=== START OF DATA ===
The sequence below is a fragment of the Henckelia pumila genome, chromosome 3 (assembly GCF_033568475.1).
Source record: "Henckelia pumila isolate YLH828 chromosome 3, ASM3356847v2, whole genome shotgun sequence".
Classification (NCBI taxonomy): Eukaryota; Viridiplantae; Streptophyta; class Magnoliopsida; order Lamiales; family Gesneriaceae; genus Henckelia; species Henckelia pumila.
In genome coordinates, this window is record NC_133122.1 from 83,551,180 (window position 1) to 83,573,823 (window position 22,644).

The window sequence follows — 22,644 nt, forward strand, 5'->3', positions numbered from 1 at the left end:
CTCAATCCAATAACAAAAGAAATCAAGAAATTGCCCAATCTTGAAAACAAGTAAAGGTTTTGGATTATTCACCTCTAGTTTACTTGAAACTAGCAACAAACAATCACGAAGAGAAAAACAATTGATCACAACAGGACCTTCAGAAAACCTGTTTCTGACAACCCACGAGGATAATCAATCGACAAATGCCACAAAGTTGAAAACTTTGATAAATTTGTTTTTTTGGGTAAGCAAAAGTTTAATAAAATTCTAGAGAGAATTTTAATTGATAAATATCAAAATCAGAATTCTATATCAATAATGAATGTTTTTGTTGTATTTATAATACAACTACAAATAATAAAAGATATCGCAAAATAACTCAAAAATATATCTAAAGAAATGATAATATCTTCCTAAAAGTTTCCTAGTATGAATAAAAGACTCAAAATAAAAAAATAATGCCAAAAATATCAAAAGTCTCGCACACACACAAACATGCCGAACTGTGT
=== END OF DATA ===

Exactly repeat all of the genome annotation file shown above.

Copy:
The sequence below is a fragment of the Henckelia pumila genome, chromosome 3 (assembly GCF_033568475.1).
Source record: "Henckelia pumila isolate YLH828 chromosome 3, ASM3356847v2, whole genome shotgun sequence".
Classification (NCBI taxonomy): Eukaryota; Viridiplantae; Streptophyta; class Magnoliopsida; order Lamiales; family Gesneriaceae; genus Henckelia; species Henckelia pumila.
In genome coordinates, this window is record NC_133122.1 from 83,551,180 (window position 1) to 83,573,823 (window position 22,644).

The window sequence follows — 22,644 nt, forward strand, 5'->3', positions numbered from 1 at the left end:
CTCAATCCAATAACAAAAGAAATCAAGAAATTGCCCAATCTTGAAAACAAGTAAAGGTTTTGGATTATTCACCTCTAGTTTACTTGAAACTAGCAACAAACAATCACGAAGAGAAAAACAATTGATCACAACAGGACCTTCAGAAAACCTGTTTCTGACAACCCACGAGGATAATCAATCGACAAATGCCACAAAGTTGAAAACTTTGATAAATTTGTTTTTTTGGGTAAGCAAAAGTTTAATAAAATTCTAGAGAGAATTTTAATTGATAAATATCAAAATCAGAATTCTATATCAATAATGAATGTTTTTGTTGTATTTATAATACAACTACAAATAATAAAAGATATCGCAAAATAACTCAAAAATATATCTAAAGAAATGATAATATCTTCCTAAAAGTTTCCTAGTATGAATAAAAGACTCAAAATAAAAAAATAATGCCAAAAATATCAAAAGTCTCGCACACACACAAACATGCCGAACTGTGT